Waterway naturalisation

Waterway naturalisation (or waterway restoration, daylighting streams) is the process of converting drainage channels into a more naturalised state, typically mimicking to some extent the former history of the waterway. The degree of naturalisation varies between projects, particularly depending on the availability of space. Waterway naturalisation can provide a large number of benefits including water quality improvement, ecological restoration, flood mitigation, urban cooling and community recreation and amenity.

Small Creek Naturalisation

Queensland

Transformation of 1.6km of existing concrete channel in a heavily urbanised catchment into a natural waterway. The project proactively engaged the local community to create a treasured environment.

Enhancing Our Dandenong Creek program

Victoria

A collaborative approach with the local community resulted in a series of works to the urban waterway, including daylighting of a piped section of the creek.

Bannister Creek Living Stream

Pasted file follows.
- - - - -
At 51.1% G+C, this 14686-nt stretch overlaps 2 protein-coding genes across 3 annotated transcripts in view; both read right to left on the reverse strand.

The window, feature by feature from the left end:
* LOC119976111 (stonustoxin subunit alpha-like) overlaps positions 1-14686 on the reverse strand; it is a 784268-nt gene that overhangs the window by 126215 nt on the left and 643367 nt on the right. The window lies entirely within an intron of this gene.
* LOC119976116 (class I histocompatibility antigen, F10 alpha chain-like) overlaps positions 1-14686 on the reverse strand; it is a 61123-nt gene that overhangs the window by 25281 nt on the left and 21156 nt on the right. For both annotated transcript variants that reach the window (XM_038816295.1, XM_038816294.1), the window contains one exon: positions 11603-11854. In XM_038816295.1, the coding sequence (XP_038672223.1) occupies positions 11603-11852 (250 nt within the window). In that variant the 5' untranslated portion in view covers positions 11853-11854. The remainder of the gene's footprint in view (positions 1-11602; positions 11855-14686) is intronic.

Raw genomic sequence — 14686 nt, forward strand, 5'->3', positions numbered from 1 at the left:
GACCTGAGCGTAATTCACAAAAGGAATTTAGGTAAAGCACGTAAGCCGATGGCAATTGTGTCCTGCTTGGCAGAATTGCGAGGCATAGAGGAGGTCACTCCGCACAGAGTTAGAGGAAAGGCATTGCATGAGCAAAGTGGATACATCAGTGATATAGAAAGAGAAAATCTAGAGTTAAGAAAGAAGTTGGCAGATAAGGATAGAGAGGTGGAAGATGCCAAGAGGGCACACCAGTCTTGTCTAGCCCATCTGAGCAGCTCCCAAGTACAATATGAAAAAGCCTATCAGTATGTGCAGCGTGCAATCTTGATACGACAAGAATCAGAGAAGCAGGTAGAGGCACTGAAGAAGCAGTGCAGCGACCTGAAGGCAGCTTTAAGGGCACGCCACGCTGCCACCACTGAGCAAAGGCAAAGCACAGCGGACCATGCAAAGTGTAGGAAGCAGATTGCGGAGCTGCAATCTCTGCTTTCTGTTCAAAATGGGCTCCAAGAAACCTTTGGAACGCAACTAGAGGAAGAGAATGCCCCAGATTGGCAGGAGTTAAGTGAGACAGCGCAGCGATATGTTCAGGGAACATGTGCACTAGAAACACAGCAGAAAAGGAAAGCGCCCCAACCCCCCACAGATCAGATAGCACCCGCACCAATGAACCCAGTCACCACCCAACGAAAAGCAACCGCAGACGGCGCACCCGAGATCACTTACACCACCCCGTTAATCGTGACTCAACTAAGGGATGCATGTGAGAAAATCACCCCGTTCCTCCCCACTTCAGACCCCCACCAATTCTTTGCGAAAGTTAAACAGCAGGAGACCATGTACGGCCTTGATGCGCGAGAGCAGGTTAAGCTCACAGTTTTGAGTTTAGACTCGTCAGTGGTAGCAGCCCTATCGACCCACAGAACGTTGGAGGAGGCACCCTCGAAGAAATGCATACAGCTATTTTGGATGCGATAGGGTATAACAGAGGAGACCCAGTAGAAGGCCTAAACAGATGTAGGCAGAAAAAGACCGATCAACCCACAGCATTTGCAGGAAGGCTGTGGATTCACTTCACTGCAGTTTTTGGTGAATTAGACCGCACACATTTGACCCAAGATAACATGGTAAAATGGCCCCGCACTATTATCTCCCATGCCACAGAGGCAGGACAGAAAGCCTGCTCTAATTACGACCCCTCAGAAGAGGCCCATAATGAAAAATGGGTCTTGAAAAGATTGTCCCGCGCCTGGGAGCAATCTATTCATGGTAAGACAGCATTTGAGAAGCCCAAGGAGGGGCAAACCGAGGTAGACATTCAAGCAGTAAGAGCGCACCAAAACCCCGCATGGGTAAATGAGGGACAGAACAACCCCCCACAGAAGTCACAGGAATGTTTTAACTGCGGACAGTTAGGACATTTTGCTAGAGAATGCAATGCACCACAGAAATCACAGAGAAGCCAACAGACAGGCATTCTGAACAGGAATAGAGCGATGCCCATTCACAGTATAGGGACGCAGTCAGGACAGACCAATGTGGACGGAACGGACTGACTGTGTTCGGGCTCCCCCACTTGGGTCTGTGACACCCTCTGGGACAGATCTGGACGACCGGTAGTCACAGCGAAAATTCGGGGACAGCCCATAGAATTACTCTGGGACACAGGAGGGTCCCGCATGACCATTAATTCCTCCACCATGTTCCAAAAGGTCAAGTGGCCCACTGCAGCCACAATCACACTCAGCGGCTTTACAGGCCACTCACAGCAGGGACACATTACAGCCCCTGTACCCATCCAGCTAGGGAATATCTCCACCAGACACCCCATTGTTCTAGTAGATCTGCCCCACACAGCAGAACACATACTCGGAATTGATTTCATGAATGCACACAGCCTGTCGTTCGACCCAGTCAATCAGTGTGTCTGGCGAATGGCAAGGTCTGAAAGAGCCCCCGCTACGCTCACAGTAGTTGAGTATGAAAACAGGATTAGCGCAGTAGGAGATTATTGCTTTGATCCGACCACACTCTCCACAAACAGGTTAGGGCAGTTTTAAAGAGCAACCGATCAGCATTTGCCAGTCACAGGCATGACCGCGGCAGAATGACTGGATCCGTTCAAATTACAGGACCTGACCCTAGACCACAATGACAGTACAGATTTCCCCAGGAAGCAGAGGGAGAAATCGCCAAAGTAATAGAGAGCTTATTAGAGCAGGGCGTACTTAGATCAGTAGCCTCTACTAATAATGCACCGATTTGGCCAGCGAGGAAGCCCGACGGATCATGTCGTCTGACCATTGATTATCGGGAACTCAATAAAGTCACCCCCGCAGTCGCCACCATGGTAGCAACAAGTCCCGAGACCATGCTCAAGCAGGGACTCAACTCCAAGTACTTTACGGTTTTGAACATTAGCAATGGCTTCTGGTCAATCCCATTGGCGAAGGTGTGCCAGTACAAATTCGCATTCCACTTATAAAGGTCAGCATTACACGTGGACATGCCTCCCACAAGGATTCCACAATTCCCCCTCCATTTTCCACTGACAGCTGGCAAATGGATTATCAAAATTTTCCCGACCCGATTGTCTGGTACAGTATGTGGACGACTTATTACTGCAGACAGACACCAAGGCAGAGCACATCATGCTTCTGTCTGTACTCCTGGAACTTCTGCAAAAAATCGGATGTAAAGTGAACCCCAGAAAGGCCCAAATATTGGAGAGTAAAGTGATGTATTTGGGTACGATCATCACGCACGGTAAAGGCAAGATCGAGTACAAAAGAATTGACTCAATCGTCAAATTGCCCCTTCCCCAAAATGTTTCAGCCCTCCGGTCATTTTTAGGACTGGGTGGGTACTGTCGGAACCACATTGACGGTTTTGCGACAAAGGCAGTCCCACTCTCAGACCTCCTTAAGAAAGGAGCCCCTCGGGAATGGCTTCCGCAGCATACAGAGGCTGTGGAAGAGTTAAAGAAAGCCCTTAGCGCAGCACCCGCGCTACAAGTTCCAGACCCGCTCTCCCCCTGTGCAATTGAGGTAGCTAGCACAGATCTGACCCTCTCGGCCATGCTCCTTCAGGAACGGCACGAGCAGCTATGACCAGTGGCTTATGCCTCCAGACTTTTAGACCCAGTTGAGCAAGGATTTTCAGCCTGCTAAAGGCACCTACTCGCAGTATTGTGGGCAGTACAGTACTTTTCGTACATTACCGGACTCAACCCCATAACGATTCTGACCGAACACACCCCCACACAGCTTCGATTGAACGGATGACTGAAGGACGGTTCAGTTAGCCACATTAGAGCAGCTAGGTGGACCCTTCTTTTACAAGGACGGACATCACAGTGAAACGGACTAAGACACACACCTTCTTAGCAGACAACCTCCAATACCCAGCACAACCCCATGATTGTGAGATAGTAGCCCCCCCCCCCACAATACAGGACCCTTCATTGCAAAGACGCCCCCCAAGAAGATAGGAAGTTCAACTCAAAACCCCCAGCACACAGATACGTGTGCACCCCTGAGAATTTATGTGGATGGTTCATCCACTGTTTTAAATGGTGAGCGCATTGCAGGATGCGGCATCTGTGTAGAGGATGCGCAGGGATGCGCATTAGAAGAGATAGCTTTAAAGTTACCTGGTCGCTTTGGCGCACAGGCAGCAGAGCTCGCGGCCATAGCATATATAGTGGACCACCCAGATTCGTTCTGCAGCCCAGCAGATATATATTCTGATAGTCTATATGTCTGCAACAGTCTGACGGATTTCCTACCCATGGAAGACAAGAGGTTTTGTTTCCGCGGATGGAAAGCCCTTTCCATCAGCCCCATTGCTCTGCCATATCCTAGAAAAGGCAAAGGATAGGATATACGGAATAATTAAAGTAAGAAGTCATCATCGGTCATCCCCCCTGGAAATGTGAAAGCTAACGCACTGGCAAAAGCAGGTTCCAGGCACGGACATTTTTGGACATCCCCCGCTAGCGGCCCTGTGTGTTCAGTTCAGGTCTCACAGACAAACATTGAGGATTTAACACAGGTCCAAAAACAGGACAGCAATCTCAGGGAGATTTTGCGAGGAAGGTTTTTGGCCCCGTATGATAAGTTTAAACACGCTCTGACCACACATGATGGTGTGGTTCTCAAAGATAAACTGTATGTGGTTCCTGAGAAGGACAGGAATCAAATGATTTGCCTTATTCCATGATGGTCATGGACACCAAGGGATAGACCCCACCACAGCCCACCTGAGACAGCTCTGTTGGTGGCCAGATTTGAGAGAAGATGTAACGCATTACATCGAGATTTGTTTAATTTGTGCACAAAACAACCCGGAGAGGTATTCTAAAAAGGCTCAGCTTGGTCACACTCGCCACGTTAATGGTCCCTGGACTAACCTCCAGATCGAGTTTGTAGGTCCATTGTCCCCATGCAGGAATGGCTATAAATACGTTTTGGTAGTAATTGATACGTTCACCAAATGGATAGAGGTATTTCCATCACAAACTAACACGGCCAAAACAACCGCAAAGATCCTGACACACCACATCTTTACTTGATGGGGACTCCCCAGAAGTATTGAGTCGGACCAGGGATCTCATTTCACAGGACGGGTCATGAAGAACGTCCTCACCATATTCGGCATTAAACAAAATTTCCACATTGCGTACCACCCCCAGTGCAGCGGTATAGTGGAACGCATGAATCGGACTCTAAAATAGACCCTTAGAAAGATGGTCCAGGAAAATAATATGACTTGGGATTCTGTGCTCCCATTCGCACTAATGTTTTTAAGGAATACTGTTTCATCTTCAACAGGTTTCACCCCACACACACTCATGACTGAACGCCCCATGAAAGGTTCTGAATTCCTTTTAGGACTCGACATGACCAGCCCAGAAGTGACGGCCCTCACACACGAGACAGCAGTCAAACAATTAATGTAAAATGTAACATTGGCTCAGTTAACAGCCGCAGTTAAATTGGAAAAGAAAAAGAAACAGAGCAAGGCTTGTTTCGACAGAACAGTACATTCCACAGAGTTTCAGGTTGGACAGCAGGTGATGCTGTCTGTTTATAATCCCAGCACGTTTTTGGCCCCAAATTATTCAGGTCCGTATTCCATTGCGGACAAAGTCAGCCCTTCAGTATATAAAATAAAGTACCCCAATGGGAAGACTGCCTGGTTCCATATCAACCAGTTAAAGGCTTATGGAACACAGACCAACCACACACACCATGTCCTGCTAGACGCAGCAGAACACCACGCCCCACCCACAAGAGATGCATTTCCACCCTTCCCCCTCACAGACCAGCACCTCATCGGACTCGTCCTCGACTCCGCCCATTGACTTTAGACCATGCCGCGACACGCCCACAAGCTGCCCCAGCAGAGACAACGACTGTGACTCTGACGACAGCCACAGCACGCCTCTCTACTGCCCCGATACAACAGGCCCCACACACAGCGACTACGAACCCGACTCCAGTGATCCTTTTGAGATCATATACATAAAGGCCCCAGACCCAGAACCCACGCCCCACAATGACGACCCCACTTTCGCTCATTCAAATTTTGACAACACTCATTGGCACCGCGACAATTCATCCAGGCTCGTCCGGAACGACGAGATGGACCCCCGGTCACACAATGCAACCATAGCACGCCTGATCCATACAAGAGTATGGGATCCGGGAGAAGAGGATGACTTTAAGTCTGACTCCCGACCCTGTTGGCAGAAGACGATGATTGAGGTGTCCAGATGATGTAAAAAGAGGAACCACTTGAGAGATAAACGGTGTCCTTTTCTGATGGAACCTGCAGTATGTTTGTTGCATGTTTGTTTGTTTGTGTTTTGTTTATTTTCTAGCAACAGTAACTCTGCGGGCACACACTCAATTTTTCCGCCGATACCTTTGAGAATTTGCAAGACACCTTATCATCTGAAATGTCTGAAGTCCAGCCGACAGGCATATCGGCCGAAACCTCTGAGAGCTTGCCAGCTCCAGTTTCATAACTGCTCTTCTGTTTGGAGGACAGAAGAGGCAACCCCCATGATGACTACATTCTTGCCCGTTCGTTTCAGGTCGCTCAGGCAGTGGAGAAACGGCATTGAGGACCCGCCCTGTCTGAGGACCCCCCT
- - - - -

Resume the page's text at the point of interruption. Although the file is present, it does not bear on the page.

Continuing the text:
Western Australia

Naturalisation of a local creek produced demonstrated ecological and amenity benefits that led to an increase nearby property prices.

Sydney Water Bank Naturalisation

New South Wales

Naturalisation of 1.1km of riverbank along the Cooks River in Sydney involved demolition and replacement of steep, deteriorated concrete panels with more gently sloped river banks, stabilised with sandstone and more than 80,000 local native plants.

A new community at Officer

Victoria

Collaborative planning and design delivered habitat-rich 100m wide waterway corridors which included 'eco-sponges' which hold and infiltrate stormwater runoff to minimise impacts on the waterway.

Last updated: 19th Oct 2018